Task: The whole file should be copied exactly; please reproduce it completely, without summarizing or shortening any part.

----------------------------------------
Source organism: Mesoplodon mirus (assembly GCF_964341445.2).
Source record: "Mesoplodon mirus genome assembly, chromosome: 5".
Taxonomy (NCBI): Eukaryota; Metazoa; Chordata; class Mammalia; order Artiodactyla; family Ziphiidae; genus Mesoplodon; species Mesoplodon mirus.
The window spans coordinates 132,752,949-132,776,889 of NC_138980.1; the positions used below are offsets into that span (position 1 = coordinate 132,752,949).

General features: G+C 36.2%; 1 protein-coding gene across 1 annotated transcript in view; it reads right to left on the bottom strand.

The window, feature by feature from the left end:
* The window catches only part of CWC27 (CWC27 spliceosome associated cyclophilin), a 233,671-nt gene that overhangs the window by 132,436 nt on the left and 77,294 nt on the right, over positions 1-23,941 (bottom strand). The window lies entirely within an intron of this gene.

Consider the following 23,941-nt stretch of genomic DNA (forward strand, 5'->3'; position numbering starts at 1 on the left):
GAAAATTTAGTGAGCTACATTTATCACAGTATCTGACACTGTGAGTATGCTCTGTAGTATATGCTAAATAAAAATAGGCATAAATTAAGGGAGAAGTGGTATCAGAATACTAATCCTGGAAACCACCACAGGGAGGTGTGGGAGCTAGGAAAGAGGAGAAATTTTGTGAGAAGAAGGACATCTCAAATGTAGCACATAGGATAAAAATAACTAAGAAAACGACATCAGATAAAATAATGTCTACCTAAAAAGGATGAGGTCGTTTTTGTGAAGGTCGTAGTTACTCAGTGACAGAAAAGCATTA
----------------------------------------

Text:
Source organism: Mesoplodon mirus (assembly GCF_964341445.2).
Source record: "Mesoplodon mirus genome assembly, chromosome: 5".
Taxonomy (NCBI): Eukaryota; Metazoa; Chordata; class Mammalia; order Artiodactyla; family Ziphiidae; genus Mesoplodon; species Mesoplodon mirus.
The window spans coordinates 132,752,949-132,776,889 of NC_138980.1; the positions used below are offsets into that span (position 1 = coordinate 132,752,949).

General features: G+C 36.2%; 1 protein-coding gene across 1 annotated transcript in view; it reads right to left on the bottom strand.

The window, feature by feature from the left end:
* The window catches only part of CWC27 (CWC27 spliceosome associated cyclophilin), a 233,671-nt gene that overhangs the window by 132,436 nt on the left and 77,294 nt on the right, over positions 1-23,941 (bottom strand). The window lies entirely within an intron of this gene.

Consider the following 23,941-nt stretch of genomic DNA (forward strand, 5'->3'; position numbering starts at 1 on the left):
GAAAATTTAGTGAGCTACATTTATCACAGTATCTGACACTGTGAGTATGCTCTGTAGTATATGCTAAATAAAAATAGGCATAAATTAAGGGAGAAGTGGTATCAGAATACTAATCCTGGAAACCACCACAGGGAGGTGTGGGAGCTAGGAAAGAGGAGAAATTTTGTGAGAAGAAGGACATCTCAAATGTAGCACATAGGATAAAAATAACTAAGAAAACGACATCAGATAAAATAATGTCTACCTAAAAAGGATGAGGTCGTTTTTGTGAAGGTCGTAGTTACTCAGTGACAGAAAAGCATTA